Boxing With My Daughter


There are no fights like the ones between a mother and a daughter. They are like verbal and emotional boxing matches with no referee ensuring that the hits don’t land below the belt.

And, for me, the worst sparring seems to start when I try to offer what I consider good advice.

I listen to good advice all the time.

My podcast, “Keep it Juicy,” features tips for and interviews with over-50s who know how to squeeze every bit of juice out of life. One of the advantages of talking to smart, older people who aren’t related to me is that I get my share of “mothering” without the baggage. They aren’t offering advice to me personally, just chatting about lessons they’ve discovered the hard way and, if I (or my audience) am smart enough to listen in on their musings, I might save myself a few bumps. Way different from having your actual mother wave an admonishing finger.

These women put themselves out there, push themselves past comfort zones.

Too often, as we get older, we shrug our lives closer around us like boxers cinching our fighting robes tighter, unwilling to leave the warmth and comfort of the familiar to step into the ring with a new champion.

Our daughters, on the other hand, are just stepping out into that ring, stripping off conventions as they go. There’s a reason experts say the rational part of the brain isn’t fully developed until age 25. Try telling someone before that age that maybe they should take a second and think something over, and you find out how immortal they think they are, and how much smarter than old, conservative you. Cautionary tales are met with eye-rolling.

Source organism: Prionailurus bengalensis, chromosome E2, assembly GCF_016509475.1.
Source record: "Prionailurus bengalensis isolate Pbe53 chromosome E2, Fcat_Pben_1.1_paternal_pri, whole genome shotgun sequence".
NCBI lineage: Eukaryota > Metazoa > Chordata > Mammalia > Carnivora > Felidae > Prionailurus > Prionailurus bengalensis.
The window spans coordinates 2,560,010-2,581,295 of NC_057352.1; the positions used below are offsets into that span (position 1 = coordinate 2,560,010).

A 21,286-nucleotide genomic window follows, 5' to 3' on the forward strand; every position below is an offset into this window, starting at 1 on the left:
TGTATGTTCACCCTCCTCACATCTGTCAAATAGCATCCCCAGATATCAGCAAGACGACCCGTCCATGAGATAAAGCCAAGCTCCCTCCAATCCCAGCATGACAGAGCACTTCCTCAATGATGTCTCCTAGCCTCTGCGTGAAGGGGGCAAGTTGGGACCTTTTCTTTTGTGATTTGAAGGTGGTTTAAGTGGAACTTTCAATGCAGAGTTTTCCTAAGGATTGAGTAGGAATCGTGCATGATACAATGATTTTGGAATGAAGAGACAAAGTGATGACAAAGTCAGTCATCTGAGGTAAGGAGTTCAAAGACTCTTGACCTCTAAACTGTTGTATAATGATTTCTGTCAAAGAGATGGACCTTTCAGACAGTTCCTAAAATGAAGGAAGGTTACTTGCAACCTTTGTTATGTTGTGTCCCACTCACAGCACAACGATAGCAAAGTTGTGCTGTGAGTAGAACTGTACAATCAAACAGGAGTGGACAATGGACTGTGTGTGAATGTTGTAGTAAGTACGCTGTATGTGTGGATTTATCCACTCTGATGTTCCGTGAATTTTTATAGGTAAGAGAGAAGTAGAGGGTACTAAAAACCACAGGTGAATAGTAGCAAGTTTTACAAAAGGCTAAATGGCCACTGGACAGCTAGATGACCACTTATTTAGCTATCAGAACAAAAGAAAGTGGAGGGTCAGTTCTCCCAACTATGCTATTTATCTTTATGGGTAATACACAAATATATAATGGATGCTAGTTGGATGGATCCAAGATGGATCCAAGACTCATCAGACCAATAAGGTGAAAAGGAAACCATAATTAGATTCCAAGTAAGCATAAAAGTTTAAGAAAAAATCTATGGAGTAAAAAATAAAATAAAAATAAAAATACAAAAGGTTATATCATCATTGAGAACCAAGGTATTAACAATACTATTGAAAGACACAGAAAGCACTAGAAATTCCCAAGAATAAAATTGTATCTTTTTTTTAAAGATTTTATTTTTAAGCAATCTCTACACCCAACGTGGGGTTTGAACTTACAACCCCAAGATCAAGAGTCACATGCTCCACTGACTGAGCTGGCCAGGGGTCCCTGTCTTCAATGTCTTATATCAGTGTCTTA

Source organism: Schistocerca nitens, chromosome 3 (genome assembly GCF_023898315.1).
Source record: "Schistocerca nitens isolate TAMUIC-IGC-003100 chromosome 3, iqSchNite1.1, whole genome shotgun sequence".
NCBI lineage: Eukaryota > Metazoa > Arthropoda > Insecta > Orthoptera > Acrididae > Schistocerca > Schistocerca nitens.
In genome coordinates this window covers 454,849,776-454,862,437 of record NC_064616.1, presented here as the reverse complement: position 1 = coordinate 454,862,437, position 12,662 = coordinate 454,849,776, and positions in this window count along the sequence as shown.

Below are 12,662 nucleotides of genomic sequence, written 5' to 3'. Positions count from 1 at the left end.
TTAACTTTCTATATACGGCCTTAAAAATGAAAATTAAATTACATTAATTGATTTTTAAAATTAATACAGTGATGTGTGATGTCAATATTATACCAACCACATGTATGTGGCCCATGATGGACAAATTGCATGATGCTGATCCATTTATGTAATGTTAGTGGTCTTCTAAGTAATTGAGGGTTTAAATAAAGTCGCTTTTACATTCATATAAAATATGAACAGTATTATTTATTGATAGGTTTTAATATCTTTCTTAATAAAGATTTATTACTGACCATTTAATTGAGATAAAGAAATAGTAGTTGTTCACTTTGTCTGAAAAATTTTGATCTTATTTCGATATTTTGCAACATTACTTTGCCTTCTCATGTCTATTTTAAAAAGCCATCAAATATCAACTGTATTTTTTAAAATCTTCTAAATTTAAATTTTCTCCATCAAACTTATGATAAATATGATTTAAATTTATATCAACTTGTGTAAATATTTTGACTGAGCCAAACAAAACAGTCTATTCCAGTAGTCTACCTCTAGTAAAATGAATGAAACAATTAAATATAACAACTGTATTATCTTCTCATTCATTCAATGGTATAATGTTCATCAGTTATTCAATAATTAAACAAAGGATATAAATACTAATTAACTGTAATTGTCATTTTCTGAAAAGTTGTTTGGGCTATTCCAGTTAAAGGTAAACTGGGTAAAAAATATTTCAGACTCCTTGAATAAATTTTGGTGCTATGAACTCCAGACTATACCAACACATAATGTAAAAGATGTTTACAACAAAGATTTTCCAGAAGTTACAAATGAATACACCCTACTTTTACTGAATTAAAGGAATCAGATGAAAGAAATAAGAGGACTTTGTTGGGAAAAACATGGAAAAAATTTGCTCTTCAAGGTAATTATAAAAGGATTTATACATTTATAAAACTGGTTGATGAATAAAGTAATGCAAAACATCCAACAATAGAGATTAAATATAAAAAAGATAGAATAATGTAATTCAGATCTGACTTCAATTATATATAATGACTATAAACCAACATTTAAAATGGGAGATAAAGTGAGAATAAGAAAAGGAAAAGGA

I recently had an argument with my daughter, who is a just couple of years past that rational-brain-development thing. We argue much less frequently since she’s aged out of the irrational brain age, but much more frequently than we probably should. But then, mothers and daughters are known for epic arguments, and we are no exception.

This argument was by text, as one does these days. I can always tell whether the argument is going to be a not-speaking-for-days kind, not by the use of capital letters to shout, but by the length of the text. When arguing, my daughter has texting thumbs of steel and sends text novellas.

In this particular argument, she wanted to add small farm animals to the backyard as one of her first acts as a homeowner. Chickens, specifically. Since that argument, I have read that even the trendy Silicon Valley hipsters are raising chickens. They apparently make great pets, and eating eggs from your very own chicken is next-level great.

But I didn’t know that at the time. And I was full of cautionary, pull-your-robe-tight kinds of advice. Expressed quite vehemently, in a few novella-length texts of my own.

My daughter sent a well-reasoned argument for raising chickens. Her arguments struck my intellect. She explained that she wanted to try out new hobbies and experience as much of life as she had the time and money for.

But then, she followed up with an uppercut to my heart.

“Mom, I guess you could say I’m keeping it juicy,” she texted.

Ouch. Knockout. Fight over.

Helen Mitternight is a former AP reporter and current freelancer living in downtown Charleston. She headed up public relations for the Humane Society of the...

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